Tupac Shakur claimed that “revenge is like the sweetest joy” next to the pleasures of the flesh. But pursuing revenge is often deemed self-destructive. And guess what — revenge bedtime procrastination is no different.
Bedtime procrastination is a person’s attempt to have control over their time at night. This stems from a perception of lacking influence over events during the day. It became associated with revenge after the phenomenon grew in visibility in China. Employees working the infamous 996 felt that employers were stealing their time. They got revenge by stealing it back at night.
For Sleep Foundation, revenge bedtime procrastination is “a response to extended work hours that, if combined with a full night’s sleep, leave virtually no time for entertainment or relaxation.”
That spoke very much to me. And so do the behaviors associated with this psychological concept:
- Having no actual reason to stay up late,
- Delaying sleep, thus reducing total sleep time,
- Being aware of the negative consequences induced by that delay, and
- Procrastination-related behaviors (it’s not to do chores that I’d say up late).
The scientific debate is still ongoing. At the moment, possible explanations include having a different chronotype or lacking self-control. Simply put, the former is the case of a Night Owl being forced into an Early Bird lifestyle because of work. But I’m most intrigued by the latter.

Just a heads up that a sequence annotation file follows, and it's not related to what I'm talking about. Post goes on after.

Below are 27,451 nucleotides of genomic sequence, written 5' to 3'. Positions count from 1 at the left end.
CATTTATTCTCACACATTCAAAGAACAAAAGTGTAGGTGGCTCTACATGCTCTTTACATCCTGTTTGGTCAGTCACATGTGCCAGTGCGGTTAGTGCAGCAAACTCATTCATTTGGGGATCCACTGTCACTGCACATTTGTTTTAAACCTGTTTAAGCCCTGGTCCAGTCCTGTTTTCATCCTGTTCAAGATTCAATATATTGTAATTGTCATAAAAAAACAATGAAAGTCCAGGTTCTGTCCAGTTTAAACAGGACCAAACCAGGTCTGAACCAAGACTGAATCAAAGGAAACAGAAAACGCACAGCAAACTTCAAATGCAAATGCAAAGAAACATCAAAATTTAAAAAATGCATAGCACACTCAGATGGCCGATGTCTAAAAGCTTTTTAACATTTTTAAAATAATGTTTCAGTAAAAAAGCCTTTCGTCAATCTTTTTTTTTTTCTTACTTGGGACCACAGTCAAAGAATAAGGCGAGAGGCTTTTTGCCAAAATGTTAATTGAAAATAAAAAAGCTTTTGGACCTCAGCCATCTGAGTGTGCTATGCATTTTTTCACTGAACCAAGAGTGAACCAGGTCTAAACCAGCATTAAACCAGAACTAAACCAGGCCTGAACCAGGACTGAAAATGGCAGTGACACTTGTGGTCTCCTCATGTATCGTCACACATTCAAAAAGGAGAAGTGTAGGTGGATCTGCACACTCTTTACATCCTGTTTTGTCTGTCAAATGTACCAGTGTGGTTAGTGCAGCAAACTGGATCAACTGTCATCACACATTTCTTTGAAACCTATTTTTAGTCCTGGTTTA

Because a busy work day is demanding in terms of self-control, our self-control is at the lowest at the end of the day. As a result, it is easier to get tempted and slip into unhealthy habits at night. Research shows that taxing days make us more likely to engage in bedtime procrastination.
The consequences of sleep deprivation are clear. It degrades thinking, memory, and decision-making. It can lead to depression and anxiety. It also generally worsens physical health. That’s scary enough.
But here’s why I find it intriguing. If low self-regulation induces sleep procrastination, it can become part of a vicious circle. A cycle of reduced sleep and worse overall health is unlikely to result in more self-control.
And a lack of self-control will hardly translate into a healthier lifestyle — whether or not you’re working 996.
Sorry, I dont have any advice on how to address these issues yet. I’m just starting with trying to fix my own sleeping schedule.
Read more from me:
- Shut the ph**e up!, about being less distracted by your phone
- My blog, where you can find all my articles
I’m on a journey to build a daily writing habit. You can follow me on Twitter where I’m sharing my articles and what I’m learning along the way.